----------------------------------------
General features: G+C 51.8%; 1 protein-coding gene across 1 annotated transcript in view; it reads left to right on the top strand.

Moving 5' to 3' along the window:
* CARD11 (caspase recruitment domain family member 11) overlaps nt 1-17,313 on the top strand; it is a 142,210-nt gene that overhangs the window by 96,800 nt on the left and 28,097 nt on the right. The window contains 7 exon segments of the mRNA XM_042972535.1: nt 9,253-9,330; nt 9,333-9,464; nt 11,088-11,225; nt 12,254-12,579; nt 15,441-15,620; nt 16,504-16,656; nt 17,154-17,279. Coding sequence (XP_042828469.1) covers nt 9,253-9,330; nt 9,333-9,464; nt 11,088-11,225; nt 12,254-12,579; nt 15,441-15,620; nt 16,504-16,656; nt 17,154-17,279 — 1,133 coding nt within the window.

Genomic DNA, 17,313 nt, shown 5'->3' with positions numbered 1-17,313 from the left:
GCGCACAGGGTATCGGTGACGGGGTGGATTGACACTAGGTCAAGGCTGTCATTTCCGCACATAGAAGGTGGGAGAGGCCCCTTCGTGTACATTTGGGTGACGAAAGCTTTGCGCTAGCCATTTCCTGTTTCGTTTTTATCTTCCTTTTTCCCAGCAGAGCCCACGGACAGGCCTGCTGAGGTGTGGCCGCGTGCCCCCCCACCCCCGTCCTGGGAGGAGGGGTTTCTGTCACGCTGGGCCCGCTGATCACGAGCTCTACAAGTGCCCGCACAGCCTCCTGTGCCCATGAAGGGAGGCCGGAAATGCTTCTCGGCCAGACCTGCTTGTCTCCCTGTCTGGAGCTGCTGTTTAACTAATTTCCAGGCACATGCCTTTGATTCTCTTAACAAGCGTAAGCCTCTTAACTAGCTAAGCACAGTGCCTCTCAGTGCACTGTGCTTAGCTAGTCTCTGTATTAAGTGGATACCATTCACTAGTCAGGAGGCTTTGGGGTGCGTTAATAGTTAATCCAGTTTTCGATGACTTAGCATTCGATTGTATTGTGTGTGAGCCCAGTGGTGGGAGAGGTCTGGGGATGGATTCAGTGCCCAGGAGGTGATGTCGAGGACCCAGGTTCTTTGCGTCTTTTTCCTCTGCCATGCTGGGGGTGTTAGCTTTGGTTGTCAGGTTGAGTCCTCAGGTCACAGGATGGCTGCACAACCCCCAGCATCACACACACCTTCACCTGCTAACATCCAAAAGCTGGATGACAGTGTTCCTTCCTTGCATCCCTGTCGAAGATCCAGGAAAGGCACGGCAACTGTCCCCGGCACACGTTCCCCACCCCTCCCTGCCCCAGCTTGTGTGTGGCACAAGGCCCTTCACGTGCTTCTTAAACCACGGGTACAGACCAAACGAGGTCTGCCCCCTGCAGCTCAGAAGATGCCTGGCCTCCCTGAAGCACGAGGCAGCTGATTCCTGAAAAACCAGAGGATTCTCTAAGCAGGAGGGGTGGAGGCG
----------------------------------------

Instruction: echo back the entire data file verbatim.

General features: G+C 51.8%; 1 protein-coding gene across 1 annotated transcript in view; it reads left to right on the top strand.

Moving 5' to 3' along the window:
* CARD11 (caspase recruitment domain family member 11) overlaps nt 1-17,313 on the top strand; it is a 142,210-nt gene that overhangs the window by 96,800 nt on the left and 28,097 nt on the right. The window contains 7 exon segments of the mRNA XM_042972535.1: nt 9,253-9,330; nt 9,333-9,464; nt 11,088-11,225; nt 12,254-12,579; nt 15,441-15,620; nt 16,504-16,656; nt 17,154-17,279. Coding sequence (XP_042828469.1) covers nt 9,253-9,330; nt 9,333-9,464; nt 11,088-11,225; nt 12,254-12,579; nt 15,441-15,620; nt 16,504-16,656; nt 17,154-17,279 — 1,133 coding nt within the window.

Genomic DNA, 17,313 nt, shown 5'->3' with positions numbered 1-17,313 from the left:
GCGCACAGGGTATCGGTGACGGGGTGGATTGACACTAGGTCAAGGCTGTCATTTCCGCACATAGAAGGTGGGAGAGGCCCCTTCGTGTACATTTGGGTGACGAAAGCTTTGCGCTAGCCATTTCCTGTTTCGTTTTTATCTTCCTTTTTCCCAGCAGAGCCCACGGACAGGCCTGCTGAGGTGTGGCCGCGTGCCCCCCCACCCCCGTCCTGGGAGGAGGGGTTTCTGTCACGCTGGGCCCGCTGATCACGAGCTCTACAAGTGCCCGCACAGCCTCCTGTGCCCATGAAGGGAGGCCGGAAATGCTTCTCGGCCAGACCTGCTTGTCTCCCTGTCTGGAGCTGCTGTTTAACTAATTTCCAGGCACATGCCTTTGATTCTCTTAACAAGCGTAAGCCTCTTAACTAGCTAAGCACAGTGCCTCTCAGTGCACTGTGCTTAGCTAGTCTCTGTATTAAGTGGATACCATTCACTAGTCAGGAGGCTTTGGGGTGCGTTAATAGTTAATCCAGTTTTCGATGACTTAGCATTCGATTGTATTGTGTGTGAGCCCAGTGGTGGGAGAGGTCTGGGGATGGATTCAGTGCCCAGGAGGTGATGTCGAGGACCCAGGTTCTTTGCGTCTTTTTCCTCTGCCATGCTGGGGGTGTTAGCTTTGGTTGTCAGGTTGAGTCCTCAGGTCACAGGATGGCTGCACAACCCCCAGCATCACACACACCTTCACCTGCTAACATCCAAAAGCTGGATGACAGTGTTCCTTCCTTGCATCCCTGTCGAAGATCCAGGAAAGGCACGGCAACTGTCCCCGGCACACGTTCCCCACCCCTCCCTGCCCCAGCTTGTGTGTGGCACAAGGCCCTTCACGTGCTTCTTAAACCACGGGTACAGACCAAACGAGGTCTGCCCCCTGCAGCTCAGAAGATGCCTGGCCTCCCTGAAGCACGAGGCAGCTGATTCCTGAAAAACCAGAGGATTCTCTAAGCAGGAGGGGTGGAGGCG